Written by Lauren Henry & Candice Henry | Aretios | KNOW Sarasota

So, things didn’t exactly go according to plan, did they?

Well, you’re not alone. Change can be difficult for all of us to handle; there’s a reason humans are called “creatures of habit.” In today’s fast paced society, the hard truth is that change is the only constant, and as leaders, it’s often our responsibility to help teams navigate the process. While some of us may be skilled in handling this at work, when it comes to our personal life, taking blows to our dreams and career aspirations can prove to be a much greater challenge.

When unexpected events come that impact us personally, we need to learn to pivot instead of panic… and who knows? This change in plans just might become the best thing that ever happened.

Here’s three things to help you skillfully make the pivot.

1. Relax your timeline
We envision how things will play out and we create timelines for our work and lives to follow. Leadership and personal growth teaching encourages this…and it should. Plans and goals are not only hallmarks but essential tools of the successful leaders we admire; however, they also have another tool in their kit that we sometimes like to forget: flexibility.

If we’ve learned anything in the recent years, it’s that the best laid plans don’t always come to pass. When this happens, we are faced with two options. We can either abandon the cause altogether or we can relax our timeline and decide to midcourse correct. Just because you aren’t where you thought you would be in this moment doesn’t mean it’s too late or impossible.

Even in our own careers, we’ve faced delays. Lauren experienced a two year postponement to the start of her teaching career when the faculty position suddenly wasn’t available, even though the university had intended to hire her.

An adjustment to her timeline allowed for a foray into fundraising where she obtained invaluable lessons and experience from raising nearly $1 million for charitable causes before returning to her original goal of becoming a professor.

Delays aren’t always dead ends.

Your momentary pause could provide the preparation needed to take on an even better, future opportunity.

2. Reframe your skillset
A friend of ours worked hard to move her way up the corporate ladder proudly securing a recognized management position within the company after several years. Things were going well, and she was in good standing…or so she thought. She never saw it coming.

An unexpected meeting turned a normal workday into her last day on the job. Stunned, and suddenly unemployed, she scrambled to make her next move.

Perhaps you’ve found yourself in this position before. Interruptions to our routine, though sometimes shocking, give us an opportunity to adopt a new perspective on our skillset. This mental shift can actually force the creative process into motion and open a whole new world of possibilities for our plans and potential career paths.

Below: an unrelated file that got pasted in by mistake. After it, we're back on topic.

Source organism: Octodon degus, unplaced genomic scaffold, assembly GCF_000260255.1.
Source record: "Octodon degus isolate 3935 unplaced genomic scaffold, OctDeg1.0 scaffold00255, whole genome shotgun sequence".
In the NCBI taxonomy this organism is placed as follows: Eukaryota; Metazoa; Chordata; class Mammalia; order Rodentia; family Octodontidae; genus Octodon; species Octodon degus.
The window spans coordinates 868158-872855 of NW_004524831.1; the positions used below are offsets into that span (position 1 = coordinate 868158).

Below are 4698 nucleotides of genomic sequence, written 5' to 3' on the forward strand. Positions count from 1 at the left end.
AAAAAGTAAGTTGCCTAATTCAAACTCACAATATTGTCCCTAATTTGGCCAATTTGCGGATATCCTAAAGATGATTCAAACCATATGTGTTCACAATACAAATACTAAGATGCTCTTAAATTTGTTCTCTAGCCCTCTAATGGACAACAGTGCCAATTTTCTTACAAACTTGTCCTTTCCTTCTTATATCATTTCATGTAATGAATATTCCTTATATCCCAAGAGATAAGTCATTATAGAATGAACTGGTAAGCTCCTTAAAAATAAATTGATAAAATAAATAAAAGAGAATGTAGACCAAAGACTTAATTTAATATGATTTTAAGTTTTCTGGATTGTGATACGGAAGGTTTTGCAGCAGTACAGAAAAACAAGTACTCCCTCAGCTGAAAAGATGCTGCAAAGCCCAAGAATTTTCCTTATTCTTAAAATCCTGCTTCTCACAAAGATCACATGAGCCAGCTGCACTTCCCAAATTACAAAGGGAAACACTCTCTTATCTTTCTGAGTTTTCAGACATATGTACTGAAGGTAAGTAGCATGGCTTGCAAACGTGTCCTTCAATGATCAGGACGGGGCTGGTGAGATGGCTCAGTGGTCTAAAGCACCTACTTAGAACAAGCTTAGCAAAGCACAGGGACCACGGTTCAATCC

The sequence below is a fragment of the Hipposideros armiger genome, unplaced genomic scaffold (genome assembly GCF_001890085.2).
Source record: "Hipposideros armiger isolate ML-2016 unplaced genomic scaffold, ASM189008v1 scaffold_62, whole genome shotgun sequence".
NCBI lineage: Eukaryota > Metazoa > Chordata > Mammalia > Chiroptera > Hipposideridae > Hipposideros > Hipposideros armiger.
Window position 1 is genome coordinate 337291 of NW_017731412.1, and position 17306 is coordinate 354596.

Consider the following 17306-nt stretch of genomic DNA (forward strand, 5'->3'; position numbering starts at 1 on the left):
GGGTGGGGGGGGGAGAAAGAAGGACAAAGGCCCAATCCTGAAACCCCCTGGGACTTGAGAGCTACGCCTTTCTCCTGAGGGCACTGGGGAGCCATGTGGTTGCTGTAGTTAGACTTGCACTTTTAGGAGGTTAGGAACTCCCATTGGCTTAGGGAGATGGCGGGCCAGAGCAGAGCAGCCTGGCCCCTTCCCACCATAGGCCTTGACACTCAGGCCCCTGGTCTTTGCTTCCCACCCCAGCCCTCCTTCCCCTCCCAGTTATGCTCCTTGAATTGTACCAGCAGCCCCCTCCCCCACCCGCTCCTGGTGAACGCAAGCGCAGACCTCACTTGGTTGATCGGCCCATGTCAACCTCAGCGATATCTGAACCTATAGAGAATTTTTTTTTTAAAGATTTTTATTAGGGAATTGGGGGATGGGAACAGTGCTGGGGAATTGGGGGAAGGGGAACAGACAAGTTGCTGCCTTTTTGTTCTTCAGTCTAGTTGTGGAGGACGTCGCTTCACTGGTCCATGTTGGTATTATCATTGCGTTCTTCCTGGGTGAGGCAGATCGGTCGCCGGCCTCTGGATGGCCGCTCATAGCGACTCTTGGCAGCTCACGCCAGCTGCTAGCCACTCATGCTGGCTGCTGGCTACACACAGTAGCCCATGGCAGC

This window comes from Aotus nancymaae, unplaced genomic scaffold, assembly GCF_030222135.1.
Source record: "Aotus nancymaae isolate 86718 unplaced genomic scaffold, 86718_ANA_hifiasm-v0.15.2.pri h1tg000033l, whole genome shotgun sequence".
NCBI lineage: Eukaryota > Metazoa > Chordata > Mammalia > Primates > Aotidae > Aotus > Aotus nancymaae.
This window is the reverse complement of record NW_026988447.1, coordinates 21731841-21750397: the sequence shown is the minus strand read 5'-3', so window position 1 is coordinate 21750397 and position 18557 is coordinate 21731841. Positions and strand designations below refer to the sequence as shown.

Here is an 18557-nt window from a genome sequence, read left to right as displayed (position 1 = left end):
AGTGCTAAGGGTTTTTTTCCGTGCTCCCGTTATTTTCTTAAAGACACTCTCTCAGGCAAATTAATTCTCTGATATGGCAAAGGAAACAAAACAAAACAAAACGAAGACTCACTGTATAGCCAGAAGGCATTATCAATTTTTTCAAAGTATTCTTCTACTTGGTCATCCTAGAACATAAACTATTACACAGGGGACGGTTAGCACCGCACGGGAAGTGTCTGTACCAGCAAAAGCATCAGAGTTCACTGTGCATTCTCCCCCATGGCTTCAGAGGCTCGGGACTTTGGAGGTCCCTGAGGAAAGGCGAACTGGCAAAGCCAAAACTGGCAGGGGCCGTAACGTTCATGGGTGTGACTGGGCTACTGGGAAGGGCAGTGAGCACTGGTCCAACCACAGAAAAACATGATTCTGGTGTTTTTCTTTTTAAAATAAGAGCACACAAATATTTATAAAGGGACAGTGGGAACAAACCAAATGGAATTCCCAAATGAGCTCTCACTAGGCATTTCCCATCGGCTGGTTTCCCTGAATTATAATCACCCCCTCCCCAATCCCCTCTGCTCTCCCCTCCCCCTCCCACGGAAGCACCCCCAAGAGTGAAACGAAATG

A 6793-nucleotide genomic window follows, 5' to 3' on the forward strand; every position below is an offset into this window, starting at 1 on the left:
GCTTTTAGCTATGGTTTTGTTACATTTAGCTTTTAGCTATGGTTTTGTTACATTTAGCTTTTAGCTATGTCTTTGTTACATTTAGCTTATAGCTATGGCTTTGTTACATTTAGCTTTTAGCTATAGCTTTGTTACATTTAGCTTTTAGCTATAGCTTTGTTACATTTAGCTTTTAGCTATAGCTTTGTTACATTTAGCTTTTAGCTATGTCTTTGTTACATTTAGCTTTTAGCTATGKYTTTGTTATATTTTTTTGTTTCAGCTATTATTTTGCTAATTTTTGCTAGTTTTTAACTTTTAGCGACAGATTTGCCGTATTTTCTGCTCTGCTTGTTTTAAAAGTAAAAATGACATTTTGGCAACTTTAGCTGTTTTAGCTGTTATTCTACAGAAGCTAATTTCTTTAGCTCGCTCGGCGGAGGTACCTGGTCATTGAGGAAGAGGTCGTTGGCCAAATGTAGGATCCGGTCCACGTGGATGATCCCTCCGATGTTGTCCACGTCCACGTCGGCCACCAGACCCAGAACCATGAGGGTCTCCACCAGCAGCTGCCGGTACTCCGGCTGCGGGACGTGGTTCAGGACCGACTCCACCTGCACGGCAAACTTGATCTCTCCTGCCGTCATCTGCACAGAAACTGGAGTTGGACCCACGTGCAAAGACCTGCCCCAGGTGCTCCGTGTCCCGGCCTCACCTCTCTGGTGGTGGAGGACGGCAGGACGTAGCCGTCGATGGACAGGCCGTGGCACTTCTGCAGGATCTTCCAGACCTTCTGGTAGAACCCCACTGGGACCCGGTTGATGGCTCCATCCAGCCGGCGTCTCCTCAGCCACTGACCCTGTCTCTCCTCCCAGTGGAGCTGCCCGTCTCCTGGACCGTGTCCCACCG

It’s easy for us to follow the traditional patterns of thinking about how our skills can be used without ever giving alternative routes a thought. However, many people’s skills are more transferable than they think. In today’s ever changing business and technological landscape, companies aiming to stay ahead and innovate are looking for people with the proper skillset and an alternative perspective outside the norm of industry thinking.

One of the classic examples of this is Alan Mulally’s surprising transition from Boeing to Ford and how his leadership prowess cultivated in aeronautics transformed the automobile space, turning Ford’s near demise into a soaring success.

In order to reframe your skillset, start by extracting the qualities and contributing factors from the accomplishments on your resume. Instead of only seeing your experience within the framework of the companies you’ve worked for, look for the attributes you exhibited to excel. Was it organizing a team? Analyzing processes? Streamlining communication? Copywriting?

Ask yourself what industries or organizations rely on or could benefit from these skills.

Using this process, our friend reframed her management expertise and customer service experience into the foundation for her entrepreneurial journey. This turned out to be the invigorating challenge she never knew she needed.

Sometimes it takes a forced and uncomfortable change to reveal an alternative way to utilize our skills.

Candice’s entrée into teaching leadership in the academic world came after an athletic leadership and performance coaching opportunity fell through.

3. Revisit your why
At the heart of every decision we make is our core motivation. Though it sometimes gets lost in the shuffle, returning to the why never fails to bring the clarity we crave. Here’s a few questions we’ve used in our professional careers and entrepreneurial journey that can help you to realign yourself with what you really want in life.

What is my end goal?
Why do I want this?
What would define success in this situation?
What is my role in achieving this goal (both now and in the future)?

Making time to intentionally self-reflect is one of the most underrated tools for effectively navigating change.

Change doesn’t have to take you out of the game. Instead, it’s an opportunity to relaunch your efforts in a new and powerful way as long as you’re willing to relax your timeline, reframe your skillset, and revisit your why.

dixie brown

Lauren Henry & Candice Henry

Candice & Lauren are top-rated university professors of leadership and co-founders of Aretios, training entrepreneurs and young professionals to lead well and live their best life. Bringing over a decade of study in leadership and personal growth and 13 years of experience as leadership trainers, these success and influence strategists will help you clarify purpose and develop influence to live a life of success, excitement, and meaning.